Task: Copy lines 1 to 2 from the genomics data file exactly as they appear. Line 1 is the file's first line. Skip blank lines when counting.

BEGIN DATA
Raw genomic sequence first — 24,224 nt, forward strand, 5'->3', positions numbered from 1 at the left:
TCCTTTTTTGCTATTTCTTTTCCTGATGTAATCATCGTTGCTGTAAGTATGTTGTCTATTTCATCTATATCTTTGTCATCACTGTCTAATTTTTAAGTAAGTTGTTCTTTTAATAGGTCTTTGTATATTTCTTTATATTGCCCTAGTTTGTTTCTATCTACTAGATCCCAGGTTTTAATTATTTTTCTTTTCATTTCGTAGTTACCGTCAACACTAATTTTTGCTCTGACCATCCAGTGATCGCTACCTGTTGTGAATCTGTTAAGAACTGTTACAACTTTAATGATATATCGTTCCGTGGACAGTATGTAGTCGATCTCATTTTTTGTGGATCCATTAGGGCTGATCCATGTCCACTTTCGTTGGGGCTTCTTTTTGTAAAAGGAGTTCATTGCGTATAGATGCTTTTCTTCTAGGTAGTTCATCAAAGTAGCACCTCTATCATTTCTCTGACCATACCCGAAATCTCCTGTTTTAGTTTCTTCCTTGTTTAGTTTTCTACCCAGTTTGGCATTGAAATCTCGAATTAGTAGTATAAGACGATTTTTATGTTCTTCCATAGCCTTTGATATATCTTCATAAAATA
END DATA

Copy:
Raw genomic sequence first — 24,224 nt, forward strand, 5'->3', positions numbered from 1 at the left:
TCCTTTTTTGCTATTTCTTTTCCTGATGTAATCATCGTTGCTGTAAGTATGTTGTCTATTTCATCTATATCTTTGTCATCACTGTCTAATTTTTAAGTAAGTTGTTCTTTTAATAGGTCTTTGTATATTTCTTTATATTGCCCTAGTTTGTTTCTATCTACTAGATCCCAGGTTTTAATTATTTTTCTTTTCATTTCGTAGTTACCGTCAACACTAATTTTTGCTCTGACCATCCAGTGATCGCTACCTGTTGTGAATCTGTTAAGAACTGTTACAACTTTAATGATATATCGTTCCGTGGACAGTATGTAGTCGATCTCATTTTTTGTGGATCCATTAGGGCTGATCCATGTCCACTTTCGTTGGGGCTTCTTTTTGTAAAAGGAGTTCATTGCGTATAGATGCTTTTCTTCTAGGTAGTTCATCAAAGTAGCACCTCTATCATTTCTCTGACCATACCCGAAATCTCCTGTTTTAGTTTCTTCCTTGTTTAGTTTTCTACCCAGTTTGGCATTGAAATCTCGAATTAGTAGTATAAGACGATTTTTATGTTCTTCCATAGCCTTTGATATATCTTCATAAAATA